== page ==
Media Statement (2) by Lim Kit Siang in Petaling
Jaya on Thursday, 9th October 2008:
Malaysia falling completely out of THES-QS
World Top 200 Universities in second consecutive year – another falling
domino to testify country’s deteriorating competitiveness
In his press statement to announce his
decision to step down as Prime Minister next March, Datuk Seri Abdullah
Ahmad Badawi spoke of the initiatives to “regain our country’s
competitiveness” which are “necessary to enable our nation and our
society to face the challenges that the world has in store for us”.
But in actual fact, under his five-year premiership, one domino after
another of our national and international competitiveness has been
collapsing one after another.
Two weeks ago, one such falling domino was Malaysia’s ranking on the
Transparency International Corruption Perception Index 2008 which
plunged to No. 47 placing, a fall of ten places from No. 37 in 2007.
Another domino has collapsed today when it is revealed that for the
second consecutive year, Malaysia has fallen completely out of THES-QS
2008 World Top 200 Universities – further testimony of the country’s
Two years ago, Universiti Kebangsaan Malaysia (UKM) and Universiti
Malaya (UM) were listed at the tail-end of the Top 200 in the THES-QS
2006 ranking, and I had repeatedly warned both in and out of Parliament
that Malaysia risked being pushed out of the 200 Top Universities
ranking unless there was the political will to check brain-drain and
restore meritocracy and excellence to Malaysian academia.
It gives me no satisfaction but extreme sadness to see my dire
prediction come true – in two consecutive years in succession.
UKM was ranked 185th in 2006, the only time it appeared in the THES-QS
UM, once the nation’s premier university, has a sorry tale of continuous
decline. It was ranked among the world’s top 100 universities in 2004 at
89th position, fell to 169th in 2005 and 192nd placing in 2006.
Have Malaysian universities fallen into the “black hole” of
international university competitiveness stakes, unable to prove their
academic quality, excellence and worth in the international arena?
At the University of Malaya’s centennial celebrations in June 2005,
Deputy Prime Minister, Datuk Seri Najib Razak threw the challenge to
University of Malaya to raise its then 89th position among the world’s
top 100 universities in THES ranking to 50 by the year 2020.
Instead of accepting Najib’s challenge with incremental improvement of
its THES ranking, the premier university went into a free fall for two
years followed by completely disappearing from the Top 200 Universities
ranking in the past two years.
Clearly, Najib and government leaders did not realize or know that the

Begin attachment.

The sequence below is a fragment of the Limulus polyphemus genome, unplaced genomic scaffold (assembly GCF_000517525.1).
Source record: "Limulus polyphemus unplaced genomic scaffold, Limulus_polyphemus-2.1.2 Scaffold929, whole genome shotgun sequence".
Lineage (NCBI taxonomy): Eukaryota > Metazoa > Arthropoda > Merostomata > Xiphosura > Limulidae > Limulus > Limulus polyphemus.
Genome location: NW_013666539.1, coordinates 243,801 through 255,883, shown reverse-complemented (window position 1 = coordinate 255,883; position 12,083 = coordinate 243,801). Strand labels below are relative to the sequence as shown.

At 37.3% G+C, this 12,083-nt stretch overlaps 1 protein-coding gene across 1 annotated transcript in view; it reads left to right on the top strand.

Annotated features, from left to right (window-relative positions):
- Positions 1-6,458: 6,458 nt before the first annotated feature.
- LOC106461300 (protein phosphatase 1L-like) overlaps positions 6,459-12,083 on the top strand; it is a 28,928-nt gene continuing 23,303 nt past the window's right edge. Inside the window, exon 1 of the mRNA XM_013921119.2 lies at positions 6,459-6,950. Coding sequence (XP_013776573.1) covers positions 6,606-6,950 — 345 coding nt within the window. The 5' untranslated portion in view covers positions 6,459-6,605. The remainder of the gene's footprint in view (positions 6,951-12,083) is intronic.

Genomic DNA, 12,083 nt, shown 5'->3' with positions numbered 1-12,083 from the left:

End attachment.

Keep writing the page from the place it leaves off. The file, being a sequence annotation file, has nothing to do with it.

rot in academic excellence and quality of the nation’s premier
university had become so deep and septic that far from being able to
become the World’s Top 50 Universities, it was to plunge completely out
of the Top 200 Universities chart in the past two years.
After he became Prime Minister, Abdullah called for a “education
revolution” to achieve world-class universities in Malaysia.
This is another dismal failure of the Abdullah premiership as totally
lacking was the political will to carry out such an “education
revolution” to liberate our universities from the culture of mediocrity
and free lecturers and students from the fetters strangling academic
freedom and student idealism.
Malaysians are not asking our public
universities to scale new heights never achieved before – but to restore
the academic eminence, standards, excellence and quality which
University of Malaya had enjoyed in the sixties and even the seventies.
If Australia can have seven universities
among the top 100 Universities, Japan four, Hong Kong three, Singapore
two, China two and South Korea two, why can’t Malaysia have at least one
or two among the Top 100?
National University of Singapore is ranked
No. 30, while Nanyang Technological University of Singapore No. 77. What
must be more mortifying is Thailand’s Chulalongkorn University is ranked
When will Malaysia’s leaders wake up from the
slumber and realise that Malaysia has been losing out in the
competitiveness stakes and risk being relegated to the “stragglers”
instead of the “achievers” in the global society?
If Abdullah’s call for an education
revolution is not to end up as another empty slogan, the government must
confront and resolve the continuing crisis of higher education standards
by elevating meritocracy as the primary criteria for all public
universities – from appointment and promotion of academicians to
university student intake.
There should be an immediate end to the
divisive and fraudulent system of meritocracy for student intake by
introducing only one common university entrance examination, whether it
be STPM or matriculation.
Furthermore, Malaysian universities should
give top priority to academic excellence which should not be compromised
by non-academic considerations.
It is most ridiculous for instance that
University of Malaya, unranked, refuses to recognize the degrees of
Beijing University, ranked No. 50 Tsing Hua University ranked No. 56 in
THES 2008 Ranking of the world’s Top 200 universities.
Kit Siang, DAP
Parliamentary leader & MP for Ipoh Timor